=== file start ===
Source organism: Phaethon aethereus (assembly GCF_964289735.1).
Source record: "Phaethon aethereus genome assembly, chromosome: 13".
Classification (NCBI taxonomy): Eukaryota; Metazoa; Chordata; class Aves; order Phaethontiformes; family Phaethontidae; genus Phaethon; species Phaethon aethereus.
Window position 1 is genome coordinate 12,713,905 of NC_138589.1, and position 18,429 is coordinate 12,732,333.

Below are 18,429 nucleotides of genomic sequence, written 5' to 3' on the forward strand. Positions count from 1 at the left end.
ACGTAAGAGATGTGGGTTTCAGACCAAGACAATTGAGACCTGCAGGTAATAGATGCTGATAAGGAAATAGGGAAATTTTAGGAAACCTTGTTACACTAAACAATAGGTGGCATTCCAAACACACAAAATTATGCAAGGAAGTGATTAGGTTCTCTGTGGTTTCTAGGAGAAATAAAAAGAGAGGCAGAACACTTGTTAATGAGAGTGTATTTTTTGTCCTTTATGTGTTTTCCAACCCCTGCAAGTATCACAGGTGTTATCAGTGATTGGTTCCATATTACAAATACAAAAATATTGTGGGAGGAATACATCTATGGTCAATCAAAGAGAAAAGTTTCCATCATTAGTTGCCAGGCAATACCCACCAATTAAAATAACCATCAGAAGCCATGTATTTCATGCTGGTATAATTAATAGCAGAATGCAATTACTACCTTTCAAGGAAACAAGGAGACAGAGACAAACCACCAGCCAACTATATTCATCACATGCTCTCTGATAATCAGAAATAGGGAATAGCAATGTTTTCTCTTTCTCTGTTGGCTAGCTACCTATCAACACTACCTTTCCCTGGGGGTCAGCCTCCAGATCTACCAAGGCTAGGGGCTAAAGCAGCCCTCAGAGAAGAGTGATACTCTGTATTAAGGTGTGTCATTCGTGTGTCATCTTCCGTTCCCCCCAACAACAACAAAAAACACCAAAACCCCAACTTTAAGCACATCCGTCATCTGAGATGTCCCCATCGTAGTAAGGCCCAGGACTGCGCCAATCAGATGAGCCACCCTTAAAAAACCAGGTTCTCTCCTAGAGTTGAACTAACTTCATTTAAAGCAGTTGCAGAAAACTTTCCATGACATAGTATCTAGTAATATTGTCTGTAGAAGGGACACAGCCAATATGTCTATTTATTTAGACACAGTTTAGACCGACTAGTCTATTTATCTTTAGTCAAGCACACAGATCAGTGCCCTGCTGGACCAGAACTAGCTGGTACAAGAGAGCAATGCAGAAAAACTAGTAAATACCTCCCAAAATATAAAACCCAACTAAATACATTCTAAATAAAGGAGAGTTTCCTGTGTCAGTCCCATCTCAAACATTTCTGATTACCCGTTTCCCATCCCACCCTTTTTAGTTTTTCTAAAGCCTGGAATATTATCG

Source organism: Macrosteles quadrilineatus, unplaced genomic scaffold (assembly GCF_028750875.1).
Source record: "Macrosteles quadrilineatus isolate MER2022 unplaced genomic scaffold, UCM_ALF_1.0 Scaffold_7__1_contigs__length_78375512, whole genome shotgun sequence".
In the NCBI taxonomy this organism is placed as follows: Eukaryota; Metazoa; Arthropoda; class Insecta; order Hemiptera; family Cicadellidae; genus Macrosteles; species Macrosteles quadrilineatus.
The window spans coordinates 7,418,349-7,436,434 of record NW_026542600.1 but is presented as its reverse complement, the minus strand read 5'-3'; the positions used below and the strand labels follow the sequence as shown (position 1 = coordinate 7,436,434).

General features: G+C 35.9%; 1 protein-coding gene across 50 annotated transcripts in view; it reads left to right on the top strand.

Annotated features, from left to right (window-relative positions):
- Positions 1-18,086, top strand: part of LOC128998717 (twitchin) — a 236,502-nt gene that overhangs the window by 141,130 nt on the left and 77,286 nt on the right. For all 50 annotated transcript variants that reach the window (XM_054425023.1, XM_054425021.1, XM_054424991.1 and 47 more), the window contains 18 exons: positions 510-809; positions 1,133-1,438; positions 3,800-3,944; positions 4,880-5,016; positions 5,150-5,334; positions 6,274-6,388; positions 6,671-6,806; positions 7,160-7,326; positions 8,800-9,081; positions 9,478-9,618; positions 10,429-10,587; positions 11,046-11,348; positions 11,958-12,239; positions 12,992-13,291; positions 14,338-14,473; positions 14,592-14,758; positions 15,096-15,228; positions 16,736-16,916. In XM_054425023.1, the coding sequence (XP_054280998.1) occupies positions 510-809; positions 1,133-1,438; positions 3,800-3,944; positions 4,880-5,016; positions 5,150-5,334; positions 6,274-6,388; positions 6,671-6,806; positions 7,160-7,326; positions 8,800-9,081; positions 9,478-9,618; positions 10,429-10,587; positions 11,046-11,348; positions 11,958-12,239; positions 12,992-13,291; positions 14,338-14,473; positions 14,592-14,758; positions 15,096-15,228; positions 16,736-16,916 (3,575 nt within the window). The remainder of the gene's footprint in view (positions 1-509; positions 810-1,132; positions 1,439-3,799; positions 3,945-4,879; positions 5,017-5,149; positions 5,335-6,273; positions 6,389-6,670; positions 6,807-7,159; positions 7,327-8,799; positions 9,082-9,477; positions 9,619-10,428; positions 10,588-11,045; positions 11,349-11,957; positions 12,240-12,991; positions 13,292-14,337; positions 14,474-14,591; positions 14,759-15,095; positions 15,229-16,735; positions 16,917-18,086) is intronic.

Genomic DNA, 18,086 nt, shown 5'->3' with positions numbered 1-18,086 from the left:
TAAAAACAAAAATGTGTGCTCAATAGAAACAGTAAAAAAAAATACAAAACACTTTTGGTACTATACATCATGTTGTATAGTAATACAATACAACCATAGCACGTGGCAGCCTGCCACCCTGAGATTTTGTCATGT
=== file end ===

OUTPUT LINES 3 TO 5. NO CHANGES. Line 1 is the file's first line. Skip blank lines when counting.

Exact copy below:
Classification (NCBI taxonomy): Eukaryota; Metazoa; Chordata; class Aves; order Phaethontiformes; family Phaethontidae; genus Phaethon; species Phaethon aethereus.
Window position 1 is genome coordinate 12,713,905 of NC_138589.1, and position 18,429 is coordinate 12,732,333.

Below are 18,429 nucleotides of genomic sequence, written 5' to 3' on the forward strand. Positions count from 1 at the left end.